"I AM" is a kind of parable about the 10 commandments being played out in modern day life (set in Los Angeles, Ca.). The approach of the film is intended to be contemplative and somewhat moody, with the goal of prompting viewers to think and discuss the subject matter. I want to say that on my first viewing of the film I was a little taken aback by one of the initial plot subjects because I perceived it to be somewhat over the top (and maybe a bit… corny). Keep in mind that I was born in Los Angeles (county), lived most of my life in California, and often stereotypes abound that are far from accurate regarding mainstream life on the west coast. However, after some dialogue with others and doing some research on my own, I discovered that the subject matter of this particular plot line is very much a cutting-edge issue right now. Certainly this is yet to be "mainstream" in any locale, but the character in the film is clearly portrayed as one of the jet-set elite as opposed to an everyday Joe or Jane. With this in mind, I commend the filmmakers for tapping into a theme which can prompt conversations about not only its ethical implications but also the various world-view ideologies surrounding it. Aside from a couple of weaker acting moments toward the beginning of the film (and my own subjective preference for the font and words of the Decalogue to be presented differently), I found the film ultimately to be thought-provoking and very much worth my time. Though one of the commandment applications (on "graven images") seemed a little vague, most of the others were not only clear but also poignant and convicting. I found the intertwining of the themes of "stealing" and "coveting" to be especially powerful. Furthermore, the voluntary restitution and making amends exampled is a timely contrast to the scratch and claw backstabbing portrayed in another recent film release ("The Social Network" – based on the alleged true story of the founders of Facebook). Some professional film critics will likely try and debunk the film along the lines of borrowing techniques and formulas, but anyone watching a fair amount of secular movies will have to concede that this is pretty standard fair in most films – and in virtually every art form (I was just thinking recently; How many times is Alfred Hitchcock's "Rear Window" theme going to be regurgitated by Hollywood?). Some Christian critics will likely be expecting an approach more along the lines of "Facing the Giants" and "Fireproof." Personally, I appreciate the film-makers breaking away from that and placing their own fingerprints on this project.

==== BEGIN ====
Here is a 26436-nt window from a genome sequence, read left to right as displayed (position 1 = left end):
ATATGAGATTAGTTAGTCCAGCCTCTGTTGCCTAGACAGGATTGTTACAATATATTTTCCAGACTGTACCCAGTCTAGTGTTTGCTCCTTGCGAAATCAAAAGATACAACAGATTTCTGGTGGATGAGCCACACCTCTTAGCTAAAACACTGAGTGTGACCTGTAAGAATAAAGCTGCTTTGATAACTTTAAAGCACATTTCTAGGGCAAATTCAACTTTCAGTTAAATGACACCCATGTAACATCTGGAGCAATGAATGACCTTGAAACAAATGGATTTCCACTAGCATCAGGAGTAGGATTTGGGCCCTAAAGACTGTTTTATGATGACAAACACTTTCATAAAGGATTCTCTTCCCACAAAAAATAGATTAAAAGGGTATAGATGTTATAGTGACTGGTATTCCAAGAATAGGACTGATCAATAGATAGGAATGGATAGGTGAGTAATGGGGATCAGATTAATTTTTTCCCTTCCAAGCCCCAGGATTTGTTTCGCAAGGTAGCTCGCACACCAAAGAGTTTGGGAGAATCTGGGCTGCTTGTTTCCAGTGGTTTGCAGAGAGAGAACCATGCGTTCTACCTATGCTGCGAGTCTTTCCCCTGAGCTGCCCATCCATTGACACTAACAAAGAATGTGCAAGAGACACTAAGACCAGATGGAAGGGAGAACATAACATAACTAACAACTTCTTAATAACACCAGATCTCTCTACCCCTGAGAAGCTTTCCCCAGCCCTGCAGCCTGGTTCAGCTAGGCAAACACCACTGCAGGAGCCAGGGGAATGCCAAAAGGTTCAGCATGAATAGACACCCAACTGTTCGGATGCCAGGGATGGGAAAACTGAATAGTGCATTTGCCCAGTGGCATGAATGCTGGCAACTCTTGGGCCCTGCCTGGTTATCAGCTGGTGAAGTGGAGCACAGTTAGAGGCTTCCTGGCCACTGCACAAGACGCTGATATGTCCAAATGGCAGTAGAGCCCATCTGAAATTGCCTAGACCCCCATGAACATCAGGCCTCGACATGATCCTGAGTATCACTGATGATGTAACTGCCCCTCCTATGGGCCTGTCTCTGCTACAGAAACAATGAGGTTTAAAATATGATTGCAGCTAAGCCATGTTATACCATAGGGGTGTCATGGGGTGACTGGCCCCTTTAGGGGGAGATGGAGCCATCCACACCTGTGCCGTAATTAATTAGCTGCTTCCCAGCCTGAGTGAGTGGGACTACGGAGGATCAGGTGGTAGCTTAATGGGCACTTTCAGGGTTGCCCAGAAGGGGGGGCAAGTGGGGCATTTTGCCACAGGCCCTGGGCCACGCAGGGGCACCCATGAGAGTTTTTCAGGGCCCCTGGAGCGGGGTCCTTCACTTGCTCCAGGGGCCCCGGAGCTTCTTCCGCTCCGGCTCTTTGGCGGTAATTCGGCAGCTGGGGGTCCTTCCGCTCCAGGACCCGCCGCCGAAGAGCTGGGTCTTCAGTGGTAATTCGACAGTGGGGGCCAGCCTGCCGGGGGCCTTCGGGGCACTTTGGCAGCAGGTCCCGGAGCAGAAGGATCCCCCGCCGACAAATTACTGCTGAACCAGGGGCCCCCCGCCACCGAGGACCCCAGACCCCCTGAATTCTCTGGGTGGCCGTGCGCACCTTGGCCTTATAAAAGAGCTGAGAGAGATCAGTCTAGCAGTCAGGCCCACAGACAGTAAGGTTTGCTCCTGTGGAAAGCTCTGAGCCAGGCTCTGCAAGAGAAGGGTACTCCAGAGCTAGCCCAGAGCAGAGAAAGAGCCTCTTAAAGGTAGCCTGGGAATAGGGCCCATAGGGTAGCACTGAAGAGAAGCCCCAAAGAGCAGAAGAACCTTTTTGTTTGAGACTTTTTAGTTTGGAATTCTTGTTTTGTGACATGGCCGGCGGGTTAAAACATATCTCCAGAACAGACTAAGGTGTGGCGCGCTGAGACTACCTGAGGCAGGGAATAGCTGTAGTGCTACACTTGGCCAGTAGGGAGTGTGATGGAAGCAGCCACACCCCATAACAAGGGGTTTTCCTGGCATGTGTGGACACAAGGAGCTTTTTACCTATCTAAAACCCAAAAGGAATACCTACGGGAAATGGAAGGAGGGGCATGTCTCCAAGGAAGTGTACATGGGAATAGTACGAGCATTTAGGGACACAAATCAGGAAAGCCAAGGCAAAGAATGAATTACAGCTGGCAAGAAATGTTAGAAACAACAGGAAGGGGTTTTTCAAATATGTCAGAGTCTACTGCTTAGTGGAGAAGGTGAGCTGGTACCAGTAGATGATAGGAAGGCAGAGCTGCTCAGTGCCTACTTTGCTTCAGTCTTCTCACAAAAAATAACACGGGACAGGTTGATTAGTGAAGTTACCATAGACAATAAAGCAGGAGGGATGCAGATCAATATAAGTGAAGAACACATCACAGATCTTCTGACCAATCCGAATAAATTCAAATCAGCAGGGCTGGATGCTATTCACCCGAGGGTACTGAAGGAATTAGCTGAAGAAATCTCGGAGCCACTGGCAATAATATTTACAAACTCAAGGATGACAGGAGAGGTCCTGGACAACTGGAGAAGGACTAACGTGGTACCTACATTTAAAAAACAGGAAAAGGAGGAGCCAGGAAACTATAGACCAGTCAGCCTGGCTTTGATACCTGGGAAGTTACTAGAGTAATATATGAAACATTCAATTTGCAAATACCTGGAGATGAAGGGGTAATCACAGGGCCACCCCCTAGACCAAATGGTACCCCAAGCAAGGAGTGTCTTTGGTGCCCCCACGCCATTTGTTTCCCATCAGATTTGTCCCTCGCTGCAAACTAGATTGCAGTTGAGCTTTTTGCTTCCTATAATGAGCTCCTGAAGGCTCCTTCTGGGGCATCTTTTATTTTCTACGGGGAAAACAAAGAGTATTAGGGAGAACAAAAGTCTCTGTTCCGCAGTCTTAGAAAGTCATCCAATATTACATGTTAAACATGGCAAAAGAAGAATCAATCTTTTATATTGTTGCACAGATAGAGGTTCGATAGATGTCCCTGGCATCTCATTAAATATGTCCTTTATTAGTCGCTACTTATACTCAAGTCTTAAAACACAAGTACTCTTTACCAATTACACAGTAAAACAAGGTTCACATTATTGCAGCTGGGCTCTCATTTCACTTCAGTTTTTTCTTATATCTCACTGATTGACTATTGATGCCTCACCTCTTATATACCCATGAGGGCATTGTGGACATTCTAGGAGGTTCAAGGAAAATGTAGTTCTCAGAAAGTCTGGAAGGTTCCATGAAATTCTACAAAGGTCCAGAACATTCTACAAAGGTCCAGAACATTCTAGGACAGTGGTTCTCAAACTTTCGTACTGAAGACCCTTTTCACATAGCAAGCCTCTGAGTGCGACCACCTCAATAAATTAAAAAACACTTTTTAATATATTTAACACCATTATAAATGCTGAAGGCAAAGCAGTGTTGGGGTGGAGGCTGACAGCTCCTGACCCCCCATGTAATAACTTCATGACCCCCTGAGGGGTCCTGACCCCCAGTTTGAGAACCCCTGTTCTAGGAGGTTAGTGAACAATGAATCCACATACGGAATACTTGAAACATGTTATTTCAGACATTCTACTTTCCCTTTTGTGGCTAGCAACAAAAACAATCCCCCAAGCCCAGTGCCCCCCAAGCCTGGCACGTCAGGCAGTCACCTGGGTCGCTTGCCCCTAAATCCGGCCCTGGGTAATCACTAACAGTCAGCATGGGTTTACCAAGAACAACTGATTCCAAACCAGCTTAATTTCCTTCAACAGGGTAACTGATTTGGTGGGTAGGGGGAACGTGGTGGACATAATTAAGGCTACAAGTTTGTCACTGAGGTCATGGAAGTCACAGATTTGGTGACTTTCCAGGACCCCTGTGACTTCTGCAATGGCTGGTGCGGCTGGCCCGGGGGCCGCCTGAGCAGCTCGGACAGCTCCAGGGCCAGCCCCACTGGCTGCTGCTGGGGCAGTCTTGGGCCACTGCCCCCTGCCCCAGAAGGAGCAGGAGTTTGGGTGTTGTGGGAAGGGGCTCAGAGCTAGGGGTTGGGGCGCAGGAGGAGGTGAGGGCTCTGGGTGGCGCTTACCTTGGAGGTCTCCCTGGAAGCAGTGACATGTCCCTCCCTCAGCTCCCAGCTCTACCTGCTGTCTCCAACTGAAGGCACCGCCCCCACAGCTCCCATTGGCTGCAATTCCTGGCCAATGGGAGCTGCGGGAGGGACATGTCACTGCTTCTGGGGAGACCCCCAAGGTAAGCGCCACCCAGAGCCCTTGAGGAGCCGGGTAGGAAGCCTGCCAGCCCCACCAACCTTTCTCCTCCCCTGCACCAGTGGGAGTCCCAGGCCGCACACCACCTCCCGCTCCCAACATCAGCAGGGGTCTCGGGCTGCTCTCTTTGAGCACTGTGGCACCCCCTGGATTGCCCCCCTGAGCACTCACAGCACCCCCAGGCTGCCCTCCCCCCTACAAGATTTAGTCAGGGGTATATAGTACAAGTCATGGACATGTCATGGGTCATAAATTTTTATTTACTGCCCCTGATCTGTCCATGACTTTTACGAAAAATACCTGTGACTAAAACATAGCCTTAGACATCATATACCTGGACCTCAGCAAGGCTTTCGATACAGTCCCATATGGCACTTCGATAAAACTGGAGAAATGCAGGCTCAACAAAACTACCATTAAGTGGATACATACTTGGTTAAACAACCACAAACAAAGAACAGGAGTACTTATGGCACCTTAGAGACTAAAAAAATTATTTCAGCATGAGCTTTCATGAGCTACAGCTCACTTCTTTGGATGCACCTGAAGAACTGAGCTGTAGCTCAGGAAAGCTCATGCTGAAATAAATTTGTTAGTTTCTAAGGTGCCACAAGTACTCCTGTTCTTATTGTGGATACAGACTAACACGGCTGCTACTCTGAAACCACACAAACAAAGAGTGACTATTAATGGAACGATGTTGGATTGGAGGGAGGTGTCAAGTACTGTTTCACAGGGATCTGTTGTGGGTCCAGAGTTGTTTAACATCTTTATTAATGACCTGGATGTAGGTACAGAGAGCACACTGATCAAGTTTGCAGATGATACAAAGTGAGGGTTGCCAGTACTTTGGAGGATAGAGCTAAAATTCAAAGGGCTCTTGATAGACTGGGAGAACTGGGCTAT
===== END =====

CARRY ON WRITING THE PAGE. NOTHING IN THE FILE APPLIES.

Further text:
In all, Ward and company have produced a solid, entertaining, life-challenging film (with a strong sound-track), and we'll be anticipating more from them in the future as a welcome addition to the Christian movie scene. They're also to be commended for the free advance promo DVDs being made available to churches.

-Eric Hann